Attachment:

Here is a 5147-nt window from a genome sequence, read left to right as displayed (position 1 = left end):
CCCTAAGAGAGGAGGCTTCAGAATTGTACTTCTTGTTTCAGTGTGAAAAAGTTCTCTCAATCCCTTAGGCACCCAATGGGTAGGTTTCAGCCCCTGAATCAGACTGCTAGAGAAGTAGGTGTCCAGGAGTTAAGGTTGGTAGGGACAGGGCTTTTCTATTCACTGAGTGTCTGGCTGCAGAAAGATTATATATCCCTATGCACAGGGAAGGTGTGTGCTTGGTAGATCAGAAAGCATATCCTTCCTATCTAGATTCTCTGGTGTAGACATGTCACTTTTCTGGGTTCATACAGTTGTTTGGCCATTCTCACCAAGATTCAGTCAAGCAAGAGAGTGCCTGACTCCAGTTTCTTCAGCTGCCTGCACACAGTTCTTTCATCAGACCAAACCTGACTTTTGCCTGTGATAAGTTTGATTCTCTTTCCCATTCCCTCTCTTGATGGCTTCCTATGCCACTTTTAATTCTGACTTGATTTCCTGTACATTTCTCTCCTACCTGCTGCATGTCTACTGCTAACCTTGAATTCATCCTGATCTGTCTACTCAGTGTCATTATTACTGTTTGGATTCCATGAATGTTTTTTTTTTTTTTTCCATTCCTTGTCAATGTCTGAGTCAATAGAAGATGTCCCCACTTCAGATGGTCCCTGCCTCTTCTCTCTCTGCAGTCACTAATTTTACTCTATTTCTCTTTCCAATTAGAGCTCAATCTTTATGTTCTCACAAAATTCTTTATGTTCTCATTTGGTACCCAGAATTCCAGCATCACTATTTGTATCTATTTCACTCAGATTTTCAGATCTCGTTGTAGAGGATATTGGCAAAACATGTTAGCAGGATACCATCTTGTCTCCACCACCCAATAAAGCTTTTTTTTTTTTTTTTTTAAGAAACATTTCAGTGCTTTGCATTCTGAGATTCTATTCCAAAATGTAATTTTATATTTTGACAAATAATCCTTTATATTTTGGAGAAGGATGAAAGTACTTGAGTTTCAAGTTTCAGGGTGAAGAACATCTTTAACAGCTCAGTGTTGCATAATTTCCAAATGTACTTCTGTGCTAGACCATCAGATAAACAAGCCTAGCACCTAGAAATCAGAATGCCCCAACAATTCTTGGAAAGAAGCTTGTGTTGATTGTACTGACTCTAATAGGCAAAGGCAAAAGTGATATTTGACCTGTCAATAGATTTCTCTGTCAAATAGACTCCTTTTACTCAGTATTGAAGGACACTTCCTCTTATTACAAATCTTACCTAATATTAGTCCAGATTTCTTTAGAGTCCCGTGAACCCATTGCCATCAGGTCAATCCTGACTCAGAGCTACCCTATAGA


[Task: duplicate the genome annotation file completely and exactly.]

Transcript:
Here is a 5147-nt window from a genome sequence, read left to right as displayed (position 1 = left end):
CCCTAAGAGAGGAGGCTTCAGAATTGTACTTCTTGTTTCAGTGTGAAAAAGTTCTCTCAATCCCTTAGGCACCCAATGGGTAGGTTTCAGCCCCTGAATCAGACTGCTAGAGAAGTAGGTGTCCAGGAGTTAAGGTTGGTAGGGACAGGGCTTTTCTATTCACTGAGTGTCTGGCTGCAGAAAGATTATATATCCCTATGCACAGGGAAGGTGTGTGCTTGGTAGATCAGAAAGCATATCCTTCCTATCTAGATTCTCTGGTGTAGACATGTCACTTTTCTGGGTTCATACAGTTGTTTGGCCATTCTCACCAAGATTCAGTCAAGCAAGAGAGTGCCTGACTCCAGTTTCTTCAGCTGCCTGCACACAGTTCTTTCATCAGACCAAACCTGACTTTTGCCTGTGATAAGTTTGATTCTCTTTCCCATTCCCTCTCTTGATGGCTTCCTATGCCACTTTTAATTCTGACTTGATTTCCTGTACATTTCTCTCCTACCTGCTGCATGTCTACTGCTAACCTTGAATTCATCCTGATCTGTCTACTCAGTGTCATTATTACTGTTTGGATTCCATGAATGTTTTTTTTTTTTTTTCCATTCCTTGTCAATGTCTGAGTCAATAGAAGATGTCCCCACTTCAGATGGTCCCTGCCTCTTCTCTCTCTGCAGTCACTAATTTTACTCTATTTCTCTTTCCAATTAGAGCTCAATCTTTATGTTCTCACAAAATTCTTTATGTTCTCATTTGGTACCCAGAATTCCAGCATCACTATTTGTATCTATTTCACTCAGATTTTCAGATCTCGTTGTAGAGGATATTGGCAAAACATGTTAGCAGGATACCATCTTGTCTCCACCACCCAATAAAGCTTTTTTTTTTTTTTTTTTAAGAAACATTTCAGTGCTTTGCATTCTGAGATTCTATTCCAAAATGTAATTTTATATTTTGACAAATAATCCTTTATATTTTGGAGAAGGATGAAAGTACTTGAGTTTCAAGTTTCAGGGTGAAGAACATCTTTAACAGCTCAGTGTTGCATAATTTCCAAATGTACTTCTGTGCTAGACCATCAGATAAACAAGCCTAGCACCTAGAAATCAGAATGCCCCAACAATTCTTGGAAAGAAGCTTGTGTTGATTGTACTGACTCTAATAGGCAAAGGCAAAAGTGATATTTGACCTGTCAATAGATTTCTCTGTCAAATAGACTCCTTTTACTCAGTATTGAAGGACACTTCCTCTTATTACAAATCTTACCTAATATTAGTCCAGATTTCTTTAGAGTCCCGTGAACCCATTGCCATCAGGTCAATCCTGACTCAGAGCTACCCTATAGA